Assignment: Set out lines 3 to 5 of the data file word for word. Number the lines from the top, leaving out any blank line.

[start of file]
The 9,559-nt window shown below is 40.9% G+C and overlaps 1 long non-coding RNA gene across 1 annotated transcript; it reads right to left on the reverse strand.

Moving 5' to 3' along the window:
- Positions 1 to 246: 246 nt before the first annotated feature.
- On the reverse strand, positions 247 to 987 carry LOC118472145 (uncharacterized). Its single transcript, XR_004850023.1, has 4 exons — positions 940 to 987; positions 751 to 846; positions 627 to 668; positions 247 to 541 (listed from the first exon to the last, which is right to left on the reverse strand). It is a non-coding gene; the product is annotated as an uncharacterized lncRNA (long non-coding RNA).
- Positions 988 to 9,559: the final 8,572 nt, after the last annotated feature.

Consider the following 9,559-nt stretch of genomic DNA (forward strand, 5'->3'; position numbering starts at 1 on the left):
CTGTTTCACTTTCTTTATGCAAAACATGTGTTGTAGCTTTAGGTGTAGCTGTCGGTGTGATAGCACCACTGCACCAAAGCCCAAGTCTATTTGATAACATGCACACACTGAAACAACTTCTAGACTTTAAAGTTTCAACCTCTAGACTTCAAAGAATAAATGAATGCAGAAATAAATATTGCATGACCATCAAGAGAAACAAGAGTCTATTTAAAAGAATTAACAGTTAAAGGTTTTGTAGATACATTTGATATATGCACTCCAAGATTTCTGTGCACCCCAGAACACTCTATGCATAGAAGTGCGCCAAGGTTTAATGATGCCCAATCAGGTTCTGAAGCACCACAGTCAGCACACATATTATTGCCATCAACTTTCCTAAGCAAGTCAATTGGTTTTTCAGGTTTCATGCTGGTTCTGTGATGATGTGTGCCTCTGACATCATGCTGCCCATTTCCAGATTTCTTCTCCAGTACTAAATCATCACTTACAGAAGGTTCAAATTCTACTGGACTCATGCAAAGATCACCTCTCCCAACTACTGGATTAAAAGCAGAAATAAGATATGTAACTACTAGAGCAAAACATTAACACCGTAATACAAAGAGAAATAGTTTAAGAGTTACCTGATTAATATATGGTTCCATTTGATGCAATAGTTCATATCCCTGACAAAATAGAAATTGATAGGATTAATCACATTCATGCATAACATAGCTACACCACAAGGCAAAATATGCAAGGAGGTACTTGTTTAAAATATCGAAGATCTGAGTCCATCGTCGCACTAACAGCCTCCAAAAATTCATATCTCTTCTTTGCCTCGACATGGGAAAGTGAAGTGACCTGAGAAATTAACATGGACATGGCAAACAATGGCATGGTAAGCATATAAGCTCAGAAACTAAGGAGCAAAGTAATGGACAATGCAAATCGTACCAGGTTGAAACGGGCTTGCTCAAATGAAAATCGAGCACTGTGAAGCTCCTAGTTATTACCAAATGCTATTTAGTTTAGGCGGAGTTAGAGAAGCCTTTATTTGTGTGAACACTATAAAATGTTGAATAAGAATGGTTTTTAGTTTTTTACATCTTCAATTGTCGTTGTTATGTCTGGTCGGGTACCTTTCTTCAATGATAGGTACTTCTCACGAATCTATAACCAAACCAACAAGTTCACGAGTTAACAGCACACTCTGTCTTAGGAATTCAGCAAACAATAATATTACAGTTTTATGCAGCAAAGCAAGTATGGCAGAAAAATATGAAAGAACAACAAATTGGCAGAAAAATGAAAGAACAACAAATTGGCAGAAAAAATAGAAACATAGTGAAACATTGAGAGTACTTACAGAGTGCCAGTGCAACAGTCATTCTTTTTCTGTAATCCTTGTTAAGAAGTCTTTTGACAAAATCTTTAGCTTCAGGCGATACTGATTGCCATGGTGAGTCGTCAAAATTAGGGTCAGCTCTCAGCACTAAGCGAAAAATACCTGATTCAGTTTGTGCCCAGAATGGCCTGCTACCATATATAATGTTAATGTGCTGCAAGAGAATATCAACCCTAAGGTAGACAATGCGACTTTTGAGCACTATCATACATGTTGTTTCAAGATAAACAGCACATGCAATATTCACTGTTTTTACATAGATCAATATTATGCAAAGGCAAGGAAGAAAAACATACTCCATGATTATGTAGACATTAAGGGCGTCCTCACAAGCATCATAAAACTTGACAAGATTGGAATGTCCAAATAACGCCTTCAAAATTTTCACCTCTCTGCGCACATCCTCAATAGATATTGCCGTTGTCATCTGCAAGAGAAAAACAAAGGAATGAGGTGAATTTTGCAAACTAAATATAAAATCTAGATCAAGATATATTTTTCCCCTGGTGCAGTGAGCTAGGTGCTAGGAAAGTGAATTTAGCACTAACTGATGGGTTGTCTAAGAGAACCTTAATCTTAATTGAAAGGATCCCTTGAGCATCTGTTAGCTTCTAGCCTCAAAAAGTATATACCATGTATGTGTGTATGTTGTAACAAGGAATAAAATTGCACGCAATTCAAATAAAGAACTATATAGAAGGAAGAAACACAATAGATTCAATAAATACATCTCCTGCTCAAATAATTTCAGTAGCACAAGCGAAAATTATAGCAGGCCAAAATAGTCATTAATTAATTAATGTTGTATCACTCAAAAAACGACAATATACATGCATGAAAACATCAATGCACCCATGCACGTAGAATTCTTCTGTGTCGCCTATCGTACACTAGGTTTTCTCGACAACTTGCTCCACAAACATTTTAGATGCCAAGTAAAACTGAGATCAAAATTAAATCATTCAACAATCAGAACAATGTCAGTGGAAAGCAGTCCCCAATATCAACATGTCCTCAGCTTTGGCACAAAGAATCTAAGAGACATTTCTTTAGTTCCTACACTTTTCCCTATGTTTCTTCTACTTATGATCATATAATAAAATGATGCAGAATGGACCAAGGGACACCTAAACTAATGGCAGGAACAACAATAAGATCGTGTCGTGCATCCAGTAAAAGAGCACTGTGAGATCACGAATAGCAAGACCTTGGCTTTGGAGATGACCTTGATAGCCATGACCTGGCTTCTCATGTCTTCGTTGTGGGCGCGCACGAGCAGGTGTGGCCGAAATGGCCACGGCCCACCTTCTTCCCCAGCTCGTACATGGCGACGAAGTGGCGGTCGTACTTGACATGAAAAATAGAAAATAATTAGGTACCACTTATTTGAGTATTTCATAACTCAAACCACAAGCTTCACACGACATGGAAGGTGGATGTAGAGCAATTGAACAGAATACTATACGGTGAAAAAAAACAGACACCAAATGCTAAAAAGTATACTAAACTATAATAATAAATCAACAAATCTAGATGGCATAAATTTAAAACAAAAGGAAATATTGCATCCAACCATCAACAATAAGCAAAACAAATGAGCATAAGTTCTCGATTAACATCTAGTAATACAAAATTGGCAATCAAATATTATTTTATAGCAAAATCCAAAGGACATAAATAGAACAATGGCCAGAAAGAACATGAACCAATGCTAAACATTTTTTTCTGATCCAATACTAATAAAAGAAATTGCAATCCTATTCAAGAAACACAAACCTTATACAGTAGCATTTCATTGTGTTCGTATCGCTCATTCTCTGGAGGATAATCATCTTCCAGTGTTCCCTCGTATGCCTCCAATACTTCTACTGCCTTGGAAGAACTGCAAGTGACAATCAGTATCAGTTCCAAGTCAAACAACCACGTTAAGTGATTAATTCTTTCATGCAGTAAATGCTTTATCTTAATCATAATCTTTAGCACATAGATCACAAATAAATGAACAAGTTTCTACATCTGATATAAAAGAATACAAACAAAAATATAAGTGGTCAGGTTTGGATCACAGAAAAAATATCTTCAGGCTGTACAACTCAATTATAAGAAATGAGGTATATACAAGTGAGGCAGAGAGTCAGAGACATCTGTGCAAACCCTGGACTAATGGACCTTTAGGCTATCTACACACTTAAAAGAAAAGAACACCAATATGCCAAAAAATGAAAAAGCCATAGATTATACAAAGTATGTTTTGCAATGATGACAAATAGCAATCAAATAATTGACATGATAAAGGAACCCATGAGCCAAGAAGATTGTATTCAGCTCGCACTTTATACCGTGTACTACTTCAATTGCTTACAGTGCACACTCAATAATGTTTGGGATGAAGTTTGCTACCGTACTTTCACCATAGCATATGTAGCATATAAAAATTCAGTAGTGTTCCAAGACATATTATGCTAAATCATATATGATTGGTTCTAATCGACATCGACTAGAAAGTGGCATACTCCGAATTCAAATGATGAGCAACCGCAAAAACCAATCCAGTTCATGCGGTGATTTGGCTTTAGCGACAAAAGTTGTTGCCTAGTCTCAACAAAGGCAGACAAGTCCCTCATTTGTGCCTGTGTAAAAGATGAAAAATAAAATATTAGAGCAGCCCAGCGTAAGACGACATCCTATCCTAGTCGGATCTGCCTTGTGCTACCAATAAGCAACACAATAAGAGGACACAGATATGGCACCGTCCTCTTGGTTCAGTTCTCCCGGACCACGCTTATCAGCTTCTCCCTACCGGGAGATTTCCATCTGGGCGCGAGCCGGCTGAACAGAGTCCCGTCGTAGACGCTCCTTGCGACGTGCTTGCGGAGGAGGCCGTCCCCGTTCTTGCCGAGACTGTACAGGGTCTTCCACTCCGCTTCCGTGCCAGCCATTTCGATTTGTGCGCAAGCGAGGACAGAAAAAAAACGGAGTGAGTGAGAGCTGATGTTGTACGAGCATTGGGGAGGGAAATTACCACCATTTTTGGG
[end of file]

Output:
- Positions 1 to 246: 246 nt before the first annotated feature.
- On the reverse strand, positions 247 to 987 carry LOC118472145 (uncharacterized). Its single transcript, XR_004850023.1, has 4 exons — positions 940 to 987; positions 751 to 846; positions 627 to 668; positions 247 to 541 (listed from the first exon to the last, which is right to left on the reverse strand). It is a non-coding gene; the product is annotated as an uncharacterized lncRNA (long non-coding RNA).
- Positions 988 to 9,559: the final 8,572 nt, after the last annotated feature.